Advances in Protein Chemistry, 4 by C B Anfinsen

By C B Anfinsen

ADVANCES IN PROTEIN CHEMISTRY VOL 4.

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The amorphous ring, which is shown by both gel and solution, is considered to be the result of diffraction by the disordered portions of the chains. When a gel is stretched, the bundles or crystallites are partly aligned in the direction of stretch, accounting for the resolution of the sharp rings into a fiber pattern. According to this view, the network is formed by partial crystallization of certain regions of the chain; the evolution of heat and contraction in volume which FIG. 10. Schematic diagram of net- accompany gelation are analogous work formed by crystallites.

The high electrostatic repulsion is probably even more important than the low dielectric constant in keeping the denatured protein in solution. When the magnitude of the coulombic repulsion is diminished by presence of neutral salt, association may occur here and there between the polypeptide chains, leading to formation of a gel network. With a higher proportion of salt, gelation occurs before the denaturation process has proceeded far enough t o build up a very high concentration 50 JOHN D. FERRY of free chains, and, in accordance with the principles already outlined, a coarse, opaque gel is formed.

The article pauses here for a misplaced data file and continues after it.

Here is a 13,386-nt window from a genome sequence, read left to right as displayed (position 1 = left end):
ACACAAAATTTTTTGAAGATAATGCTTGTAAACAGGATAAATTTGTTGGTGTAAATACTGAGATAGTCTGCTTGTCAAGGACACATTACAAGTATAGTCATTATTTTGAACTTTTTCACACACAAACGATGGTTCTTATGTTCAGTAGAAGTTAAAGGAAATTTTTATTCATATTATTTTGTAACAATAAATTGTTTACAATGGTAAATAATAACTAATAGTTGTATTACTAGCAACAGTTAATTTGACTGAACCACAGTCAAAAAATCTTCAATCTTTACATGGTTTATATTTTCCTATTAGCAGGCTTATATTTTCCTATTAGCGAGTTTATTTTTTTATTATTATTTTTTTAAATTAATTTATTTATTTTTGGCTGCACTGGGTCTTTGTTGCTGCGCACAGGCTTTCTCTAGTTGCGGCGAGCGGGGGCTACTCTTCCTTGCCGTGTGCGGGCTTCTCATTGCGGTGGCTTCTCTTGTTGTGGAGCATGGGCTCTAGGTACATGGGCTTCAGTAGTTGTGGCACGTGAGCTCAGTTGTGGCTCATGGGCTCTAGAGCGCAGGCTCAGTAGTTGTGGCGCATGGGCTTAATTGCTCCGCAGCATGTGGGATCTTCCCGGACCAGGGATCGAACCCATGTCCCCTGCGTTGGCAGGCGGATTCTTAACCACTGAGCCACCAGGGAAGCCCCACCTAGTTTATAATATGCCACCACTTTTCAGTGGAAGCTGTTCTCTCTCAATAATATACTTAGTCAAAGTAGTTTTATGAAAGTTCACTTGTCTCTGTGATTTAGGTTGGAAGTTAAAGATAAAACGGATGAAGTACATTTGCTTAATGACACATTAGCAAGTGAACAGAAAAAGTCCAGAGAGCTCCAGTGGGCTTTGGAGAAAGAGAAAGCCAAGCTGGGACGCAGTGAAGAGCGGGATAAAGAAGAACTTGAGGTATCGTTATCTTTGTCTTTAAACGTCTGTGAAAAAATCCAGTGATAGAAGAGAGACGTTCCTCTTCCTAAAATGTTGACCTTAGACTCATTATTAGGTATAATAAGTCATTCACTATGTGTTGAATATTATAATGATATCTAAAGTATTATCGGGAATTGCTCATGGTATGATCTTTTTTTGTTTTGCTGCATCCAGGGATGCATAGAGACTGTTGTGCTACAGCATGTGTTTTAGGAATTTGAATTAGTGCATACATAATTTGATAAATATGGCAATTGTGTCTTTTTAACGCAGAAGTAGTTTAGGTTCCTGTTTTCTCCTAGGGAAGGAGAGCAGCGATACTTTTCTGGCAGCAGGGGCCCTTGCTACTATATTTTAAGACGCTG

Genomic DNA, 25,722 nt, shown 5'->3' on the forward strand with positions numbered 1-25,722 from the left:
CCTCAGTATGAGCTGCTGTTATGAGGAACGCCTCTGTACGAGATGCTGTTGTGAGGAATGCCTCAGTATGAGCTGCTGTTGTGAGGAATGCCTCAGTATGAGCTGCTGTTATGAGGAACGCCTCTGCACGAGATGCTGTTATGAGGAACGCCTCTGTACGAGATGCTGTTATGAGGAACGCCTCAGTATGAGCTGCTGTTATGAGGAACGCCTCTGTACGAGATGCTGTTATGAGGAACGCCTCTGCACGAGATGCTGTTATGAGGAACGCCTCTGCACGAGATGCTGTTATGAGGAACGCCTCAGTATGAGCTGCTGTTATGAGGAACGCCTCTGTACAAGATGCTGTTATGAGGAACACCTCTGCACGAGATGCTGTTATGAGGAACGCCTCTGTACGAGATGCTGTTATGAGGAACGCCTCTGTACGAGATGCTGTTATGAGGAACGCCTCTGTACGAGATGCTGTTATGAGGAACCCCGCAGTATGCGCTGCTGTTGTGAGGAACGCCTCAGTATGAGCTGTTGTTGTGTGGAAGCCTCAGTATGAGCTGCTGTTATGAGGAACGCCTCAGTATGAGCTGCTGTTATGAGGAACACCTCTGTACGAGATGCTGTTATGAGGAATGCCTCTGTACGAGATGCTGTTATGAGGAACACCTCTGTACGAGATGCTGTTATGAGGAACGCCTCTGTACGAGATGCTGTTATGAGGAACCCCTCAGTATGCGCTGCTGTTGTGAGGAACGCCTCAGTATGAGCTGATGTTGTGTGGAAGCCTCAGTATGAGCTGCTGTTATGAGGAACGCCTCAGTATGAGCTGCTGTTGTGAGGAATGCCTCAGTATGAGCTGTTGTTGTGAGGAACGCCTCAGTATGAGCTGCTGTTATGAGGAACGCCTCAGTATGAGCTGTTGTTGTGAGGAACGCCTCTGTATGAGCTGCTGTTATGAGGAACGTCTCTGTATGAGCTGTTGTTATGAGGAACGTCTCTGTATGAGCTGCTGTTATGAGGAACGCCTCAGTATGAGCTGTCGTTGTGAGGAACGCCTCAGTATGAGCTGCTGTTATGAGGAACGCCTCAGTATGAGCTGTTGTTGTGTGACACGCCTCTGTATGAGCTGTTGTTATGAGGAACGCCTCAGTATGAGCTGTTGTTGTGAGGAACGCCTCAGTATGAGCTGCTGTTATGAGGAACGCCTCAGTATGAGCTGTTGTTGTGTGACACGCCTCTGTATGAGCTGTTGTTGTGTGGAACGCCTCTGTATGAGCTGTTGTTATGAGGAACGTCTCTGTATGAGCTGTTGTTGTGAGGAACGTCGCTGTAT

Rigidity and Other Mechanical Properties. The modulus of rigidity, G, the most characteristic gel property, and the related modulus of elasticity (very nearly equal to 3 G ) , can be calculated from measurements of the deformation of a gel in shear and in extension, respectively, under PROTEIN GELS 29 known stress. Blocks of material may be bent or stretched (Leick, 1904); for a weaker system, which deforms under its own weight, it is convenient to subject the material to torsion between two concentric cylinders, the outer of which serves as a container (Hatschek and Jane, 1926).

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Advances in Protein Chemistry, 4 by C B Anfinsen
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